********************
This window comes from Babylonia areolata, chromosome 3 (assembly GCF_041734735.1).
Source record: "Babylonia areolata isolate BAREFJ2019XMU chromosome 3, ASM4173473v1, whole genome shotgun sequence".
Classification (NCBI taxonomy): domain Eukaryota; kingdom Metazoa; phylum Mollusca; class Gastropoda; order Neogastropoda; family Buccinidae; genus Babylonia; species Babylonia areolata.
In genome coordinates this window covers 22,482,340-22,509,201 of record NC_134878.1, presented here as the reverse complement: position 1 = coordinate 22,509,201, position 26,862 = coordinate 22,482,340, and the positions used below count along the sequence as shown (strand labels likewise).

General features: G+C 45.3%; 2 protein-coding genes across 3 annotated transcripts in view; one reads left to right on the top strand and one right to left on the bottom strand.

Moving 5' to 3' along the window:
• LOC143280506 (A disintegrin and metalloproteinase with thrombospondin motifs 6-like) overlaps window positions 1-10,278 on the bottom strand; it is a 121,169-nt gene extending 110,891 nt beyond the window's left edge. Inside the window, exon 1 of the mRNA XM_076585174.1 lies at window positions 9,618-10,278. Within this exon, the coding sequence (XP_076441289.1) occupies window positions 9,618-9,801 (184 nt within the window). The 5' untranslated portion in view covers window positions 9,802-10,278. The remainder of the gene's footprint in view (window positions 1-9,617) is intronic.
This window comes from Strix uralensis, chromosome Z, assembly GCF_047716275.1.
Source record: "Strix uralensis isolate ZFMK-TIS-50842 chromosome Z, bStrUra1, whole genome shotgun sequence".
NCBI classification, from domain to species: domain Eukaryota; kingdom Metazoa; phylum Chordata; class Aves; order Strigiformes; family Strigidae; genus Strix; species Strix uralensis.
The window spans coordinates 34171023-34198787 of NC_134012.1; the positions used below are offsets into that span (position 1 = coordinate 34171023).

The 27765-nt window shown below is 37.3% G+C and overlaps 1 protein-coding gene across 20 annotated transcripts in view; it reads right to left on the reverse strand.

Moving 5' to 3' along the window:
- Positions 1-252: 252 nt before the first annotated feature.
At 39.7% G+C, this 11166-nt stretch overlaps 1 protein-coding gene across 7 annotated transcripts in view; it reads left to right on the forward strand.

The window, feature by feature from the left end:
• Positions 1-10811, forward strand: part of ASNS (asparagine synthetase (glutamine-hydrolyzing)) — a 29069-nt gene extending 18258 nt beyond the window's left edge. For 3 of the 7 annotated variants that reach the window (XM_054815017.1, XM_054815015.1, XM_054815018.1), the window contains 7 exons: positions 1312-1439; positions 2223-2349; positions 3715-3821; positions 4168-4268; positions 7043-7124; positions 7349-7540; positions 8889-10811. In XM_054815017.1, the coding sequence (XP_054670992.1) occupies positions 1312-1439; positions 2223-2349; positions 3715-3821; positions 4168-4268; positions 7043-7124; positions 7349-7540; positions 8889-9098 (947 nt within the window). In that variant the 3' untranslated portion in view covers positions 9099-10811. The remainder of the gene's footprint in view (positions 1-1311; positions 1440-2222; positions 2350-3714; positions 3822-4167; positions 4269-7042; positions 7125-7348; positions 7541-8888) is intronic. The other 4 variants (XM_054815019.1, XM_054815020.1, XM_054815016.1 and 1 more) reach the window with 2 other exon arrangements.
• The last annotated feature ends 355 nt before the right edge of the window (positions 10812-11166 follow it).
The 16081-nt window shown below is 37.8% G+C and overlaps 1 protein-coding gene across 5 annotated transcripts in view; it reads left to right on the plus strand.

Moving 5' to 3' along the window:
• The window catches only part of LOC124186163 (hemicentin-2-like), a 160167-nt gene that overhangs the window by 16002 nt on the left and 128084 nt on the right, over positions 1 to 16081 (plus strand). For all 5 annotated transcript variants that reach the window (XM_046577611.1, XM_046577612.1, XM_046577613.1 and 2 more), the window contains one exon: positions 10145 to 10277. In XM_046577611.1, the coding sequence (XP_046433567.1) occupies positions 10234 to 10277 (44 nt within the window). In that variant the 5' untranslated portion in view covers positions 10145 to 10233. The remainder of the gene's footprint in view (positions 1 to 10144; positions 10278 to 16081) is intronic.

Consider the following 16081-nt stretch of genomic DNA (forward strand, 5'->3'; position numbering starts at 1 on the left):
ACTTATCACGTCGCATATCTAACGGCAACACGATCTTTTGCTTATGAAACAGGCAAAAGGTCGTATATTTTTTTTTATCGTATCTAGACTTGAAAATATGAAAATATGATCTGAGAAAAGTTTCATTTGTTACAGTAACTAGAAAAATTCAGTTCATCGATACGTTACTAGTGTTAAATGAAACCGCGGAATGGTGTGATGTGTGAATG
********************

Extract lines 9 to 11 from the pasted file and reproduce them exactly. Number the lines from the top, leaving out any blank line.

Source record: "Strix uralensis isolate ZFMK-TIS-50842 chromosome Z, bStrUra1, whole genome shotgun sequence".
NCBI classification, from domain to species: domain Eukaryota; kingdom Metazoa; phylum Chordata; class Aves; order Strigiformes; family Strigidae; genus Strix; species Strix uralensis.
The window spans coordinates 34171023-34198787 of NC_134012.1; the positions used below are offsets into that span (position 1 = coordinate 34171023).